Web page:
hate sites, gambling, tasteless material, violent content and
illegal activities. The filters let companies give workers limited
access to sites for personal use, like shopping or checking on
The databases containing forbidden Web pages are constantly updated.
Any new sites that workers visit are uploaded to the Web-filtering
companies. Then they¡¦re reviewed -- and blocked if necessary.
Web-filtering companies are quick to reject the notion that their
tools are used to ¡§spy¡¨ on workers. True, their systems can generate
reports on Internet use, but most managers don¡¦t have the time to do
anything but put the Web-filtering tools on autopilot. ¡§Monitoring
is an incredibly time-consuming task, whether you do it manually or
through software,¡¨ says Wride. ¡§You can generate reports, but if you
are managing behavior correctly you don¡¦t have to see the reports.¡¨
Privacy losses, portfolio gains
About two-thirds of Websense's revenue comes from current customers
who renew subscriptions, so investors can feel confident the money
will keep rolling in. The company also has about $10 per share in
cash and is buying back stock -- often a sign of more stock-price
gains ahead. Shares recently traded for $59.
Secure Computing, which gets about 40% of its revenue from
Web-filtering tools -- and most of the rest from sales of firewalls
that protect corporate networks from intrusion -- saw some healthy
insider buying last summer. Chief Executive John McNulty purchased
$384,000 worth of his company¡¦s stock last summer for $6 to $6.50,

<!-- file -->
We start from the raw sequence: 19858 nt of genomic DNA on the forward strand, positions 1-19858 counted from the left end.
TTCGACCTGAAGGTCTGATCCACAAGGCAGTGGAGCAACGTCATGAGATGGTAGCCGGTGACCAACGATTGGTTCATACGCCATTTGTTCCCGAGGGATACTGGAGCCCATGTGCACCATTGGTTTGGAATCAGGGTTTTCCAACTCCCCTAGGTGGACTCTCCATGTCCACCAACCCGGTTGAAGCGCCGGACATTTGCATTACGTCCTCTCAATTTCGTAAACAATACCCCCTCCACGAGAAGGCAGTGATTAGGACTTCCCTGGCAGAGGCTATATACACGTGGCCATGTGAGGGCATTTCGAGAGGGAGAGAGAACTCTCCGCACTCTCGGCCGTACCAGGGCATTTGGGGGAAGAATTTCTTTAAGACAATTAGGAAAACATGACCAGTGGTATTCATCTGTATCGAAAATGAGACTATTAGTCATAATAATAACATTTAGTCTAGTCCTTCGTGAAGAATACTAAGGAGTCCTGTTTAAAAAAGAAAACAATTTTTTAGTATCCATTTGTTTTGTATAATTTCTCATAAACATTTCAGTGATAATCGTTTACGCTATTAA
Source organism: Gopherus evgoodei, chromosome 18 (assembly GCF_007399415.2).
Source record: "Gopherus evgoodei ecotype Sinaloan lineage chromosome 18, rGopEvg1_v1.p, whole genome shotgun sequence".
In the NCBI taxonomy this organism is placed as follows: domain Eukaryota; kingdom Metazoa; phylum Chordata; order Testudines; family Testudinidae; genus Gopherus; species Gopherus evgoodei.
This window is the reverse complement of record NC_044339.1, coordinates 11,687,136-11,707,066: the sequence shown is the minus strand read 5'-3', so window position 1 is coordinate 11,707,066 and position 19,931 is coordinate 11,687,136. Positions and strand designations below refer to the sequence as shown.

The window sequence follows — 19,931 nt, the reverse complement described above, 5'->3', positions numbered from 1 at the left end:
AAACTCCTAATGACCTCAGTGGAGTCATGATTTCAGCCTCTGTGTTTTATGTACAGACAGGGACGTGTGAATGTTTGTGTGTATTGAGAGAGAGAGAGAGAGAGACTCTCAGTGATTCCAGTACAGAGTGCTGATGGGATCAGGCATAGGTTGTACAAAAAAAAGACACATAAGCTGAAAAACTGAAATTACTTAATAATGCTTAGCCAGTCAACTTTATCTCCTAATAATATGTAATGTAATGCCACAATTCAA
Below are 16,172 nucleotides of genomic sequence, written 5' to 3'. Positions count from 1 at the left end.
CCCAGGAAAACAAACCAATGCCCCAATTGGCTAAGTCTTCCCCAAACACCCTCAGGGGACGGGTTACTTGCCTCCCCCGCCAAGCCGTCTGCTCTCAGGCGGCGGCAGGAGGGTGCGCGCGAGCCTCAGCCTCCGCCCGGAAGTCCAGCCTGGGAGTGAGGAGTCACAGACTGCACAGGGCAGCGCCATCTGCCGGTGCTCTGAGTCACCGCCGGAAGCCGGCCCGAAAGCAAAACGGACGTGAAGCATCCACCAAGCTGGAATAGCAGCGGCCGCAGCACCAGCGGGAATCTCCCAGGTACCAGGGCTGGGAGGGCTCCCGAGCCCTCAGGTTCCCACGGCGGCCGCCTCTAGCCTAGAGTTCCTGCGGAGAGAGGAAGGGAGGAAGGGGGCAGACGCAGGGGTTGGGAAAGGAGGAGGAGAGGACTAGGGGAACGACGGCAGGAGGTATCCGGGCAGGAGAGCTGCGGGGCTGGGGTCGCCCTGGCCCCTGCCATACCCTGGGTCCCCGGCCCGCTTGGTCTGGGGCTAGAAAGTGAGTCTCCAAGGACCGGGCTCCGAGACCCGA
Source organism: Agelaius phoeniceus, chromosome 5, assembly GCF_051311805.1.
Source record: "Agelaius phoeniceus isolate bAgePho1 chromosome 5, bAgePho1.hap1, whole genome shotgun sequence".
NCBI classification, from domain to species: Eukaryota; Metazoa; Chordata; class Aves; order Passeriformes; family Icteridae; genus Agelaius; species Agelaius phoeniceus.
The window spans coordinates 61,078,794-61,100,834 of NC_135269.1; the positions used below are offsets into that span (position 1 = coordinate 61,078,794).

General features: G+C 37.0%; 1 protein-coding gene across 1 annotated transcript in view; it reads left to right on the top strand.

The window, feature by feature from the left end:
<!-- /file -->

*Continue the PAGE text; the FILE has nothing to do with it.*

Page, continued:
according to Thomson Financial. The company has about $1.50 per
share in cash. The stock recently traded for $9.
Blue Coat Systems, which recently sold for $18.50 per share, has
$3.50 per share in cash. Blue Coat Systems fell $3.80, or 17%, on
Feb. 25 when it beat earnings estimates but guided for
lighter-than-expected growth this quarter. Given the long-term
growth trends in the sector, that sell-off looks like a good
opportunity to pick up shares.
Stocks cheaper than they look
Given the valuations on these stocks, some analysts are cautious --
especially since major competitors like Microsoft (MSFT) could come into the space. But several factors
suggest it¡¦s well worth buying these stocks, particularly at times
when the stock prices do come down.
Websense, for example, has a price-earnings ratio
of 35 times the coming year's earnings, which seems rich. But that¡¦s
the wrong way to value the company. The reason: The cash Websense
collects from customers is recorded as revenue over time -- a
process that delays that cash being converted to earnings.
Fourth-quarter 2004 sales at the company grew by 40%, compared with
the prior-year period, to $31.7 million.
Other high-growth software companies book most of their revenue
immediately, which gives them relatively lower price-earnings
ratios, says Ken Allen, a software sector analyst at T. Rowe Price.
Instead, it makes more sense to value Websense based on how its cash
flows compare to its stock price, which makes the current price seem
more reasonable relative to other software companies.
Spying opportunities abound overseas
There's plenty of room for continued growth. Even with security
concerns widespread, the "vast majority of companies are still not
protected in this area,¡¨ says Brian NeSmith, chief executive of Blue
Wride, the finance chief at Websense, thinks market penetration in
the United States comes in at 30% to 40%. ¡§Every quarter we sign up
a large customer and it amazes us that they did not use our kind of
product before,¡¨ he says.
Things look even better abroad. Wride estimates only about 20% to
25% of European companies use Web filtering, and the numbers are
even lower in Latin America and Asia. ¡§We are very early in the
growth stages, because of the international markets,¡¨ he says.
Meanwhile, the number of workers with high-speed Internet connections
should double over the next three years globally, to 600 million
from 300 million, he says. That creates even more demand, of course.